Originally driven by the curiosity of classic naturalists about the ubiquitous cabinet of animal curiosities, behavioral research has long since achieved practical relevance. The primate researchers Jane Goodall and Dian Fossey, for example, opened up a glimpse into the worlds of action, thought and experience of chimpanzees and gorillas in the wild in the 1960s and 70s and thus broke a lance for the protection of species. In order to make the life of farm animals more bearable, researchers found in experiments that a dust bath gives comfort to factory-farmed chickens, mink in fur farms are keen on snacks and paddling pools and piglet stress can be alleviated by taking breaks from play.
Many studies attempt to decipher the biological basis of behavior - often with the aim of better understanding human behavior or of achieving medically relevant results. Eric Kandel (here in our interview) received the Nobel Prize in 2000 for his research into how the interaction of certain neurons and molecules allows sea snails to learn and form memories. Today, learning and memory tests are part of the standard repertoire of many studies. Usually it is mice or rats that are sent through mazes on land or water or are reminded of unpleasant encounters with hot plates - for example to check whether certain brain regions, cell types or pharmacological substances influence cognitive performance.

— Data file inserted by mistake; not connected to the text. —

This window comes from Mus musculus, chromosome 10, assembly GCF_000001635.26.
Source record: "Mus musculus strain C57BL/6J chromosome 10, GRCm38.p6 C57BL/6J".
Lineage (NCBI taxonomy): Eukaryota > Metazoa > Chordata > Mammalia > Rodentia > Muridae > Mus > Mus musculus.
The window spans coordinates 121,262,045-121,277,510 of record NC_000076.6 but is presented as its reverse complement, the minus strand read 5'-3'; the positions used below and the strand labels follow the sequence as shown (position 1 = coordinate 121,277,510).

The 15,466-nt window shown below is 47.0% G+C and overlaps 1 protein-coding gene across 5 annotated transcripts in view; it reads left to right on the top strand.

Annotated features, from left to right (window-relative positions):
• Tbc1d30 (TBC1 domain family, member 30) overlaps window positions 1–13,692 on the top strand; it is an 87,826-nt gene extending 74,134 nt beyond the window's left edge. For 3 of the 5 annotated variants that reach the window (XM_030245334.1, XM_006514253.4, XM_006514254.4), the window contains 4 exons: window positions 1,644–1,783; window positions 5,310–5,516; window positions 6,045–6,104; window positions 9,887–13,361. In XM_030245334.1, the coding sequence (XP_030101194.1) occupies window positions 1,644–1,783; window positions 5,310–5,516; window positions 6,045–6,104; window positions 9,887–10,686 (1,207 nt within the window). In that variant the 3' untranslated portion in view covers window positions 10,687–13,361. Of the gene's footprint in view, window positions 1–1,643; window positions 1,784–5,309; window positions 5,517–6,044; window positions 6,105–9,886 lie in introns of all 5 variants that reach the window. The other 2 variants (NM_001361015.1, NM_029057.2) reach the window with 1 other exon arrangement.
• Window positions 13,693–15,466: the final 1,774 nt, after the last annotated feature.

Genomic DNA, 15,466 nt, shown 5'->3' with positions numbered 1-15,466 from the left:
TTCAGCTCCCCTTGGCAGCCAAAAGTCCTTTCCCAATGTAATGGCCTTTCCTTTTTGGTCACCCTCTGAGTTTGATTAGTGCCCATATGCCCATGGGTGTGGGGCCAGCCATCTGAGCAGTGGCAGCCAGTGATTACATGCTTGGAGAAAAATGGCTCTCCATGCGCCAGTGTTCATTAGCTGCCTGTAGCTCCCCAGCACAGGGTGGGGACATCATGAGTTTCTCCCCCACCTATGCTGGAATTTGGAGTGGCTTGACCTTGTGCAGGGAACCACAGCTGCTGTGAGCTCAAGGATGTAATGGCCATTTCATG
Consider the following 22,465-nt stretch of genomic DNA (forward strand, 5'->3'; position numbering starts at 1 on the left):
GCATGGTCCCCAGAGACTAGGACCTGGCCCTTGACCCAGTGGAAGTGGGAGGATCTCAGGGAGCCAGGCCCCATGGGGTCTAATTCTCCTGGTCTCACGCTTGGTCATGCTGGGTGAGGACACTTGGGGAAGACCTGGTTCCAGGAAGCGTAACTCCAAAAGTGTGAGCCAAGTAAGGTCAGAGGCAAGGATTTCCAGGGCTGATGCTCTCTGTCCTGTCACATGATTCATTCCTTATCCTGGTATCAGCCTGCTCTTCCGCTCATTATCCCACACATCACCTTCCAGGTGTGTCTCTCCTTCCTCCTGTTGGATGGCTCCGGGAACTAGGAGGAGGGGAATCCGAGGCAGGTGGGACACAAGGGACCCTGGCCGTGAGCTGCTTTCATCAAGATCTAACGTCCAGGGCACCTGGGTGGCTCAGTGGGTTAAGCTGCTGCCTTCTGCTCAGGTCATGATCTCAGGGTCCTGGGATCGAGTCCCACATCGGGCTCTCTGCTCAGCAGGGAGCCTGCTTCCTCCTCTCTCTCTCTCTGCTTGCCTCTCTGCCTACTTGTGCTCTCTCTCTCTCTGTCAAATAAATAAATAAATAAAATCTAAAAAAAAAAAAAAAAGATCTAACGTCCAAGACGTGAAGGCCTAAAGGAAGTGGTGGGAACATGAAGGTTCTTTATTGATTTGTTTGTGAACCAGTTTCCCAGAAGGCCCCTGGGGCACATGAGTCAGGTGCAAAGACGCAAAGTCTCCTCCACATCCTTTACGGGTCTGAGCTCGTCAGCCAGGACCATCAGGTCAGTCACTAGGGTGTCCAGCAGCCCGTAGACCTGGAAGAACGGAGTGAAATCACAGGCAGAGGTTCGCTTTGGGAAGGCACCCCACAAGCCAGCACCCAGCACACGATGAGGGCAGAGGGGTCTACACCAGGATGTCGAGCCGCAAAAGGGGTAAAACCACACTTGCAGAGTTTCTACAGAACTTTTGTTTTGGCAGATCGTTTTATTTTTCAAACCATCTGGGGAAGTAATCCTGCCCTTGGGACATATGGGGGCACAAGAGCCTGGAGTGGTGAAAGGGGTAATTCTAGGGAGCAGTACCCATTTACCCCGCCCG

Other researchers are more concerned with the evolutionary derivation of behavior. They examine complex cognition in animals and humans, for example, with no less complex puzzle tasks. In a particularly impressive example in 2014, the crow "007" cracked an eight-level tool puzzle in which the bird first had to peel three stones from cages with a short stick and then throw them onto a seesaw to get a second, longer stick. which finally brought him within reach of a delicacy (video).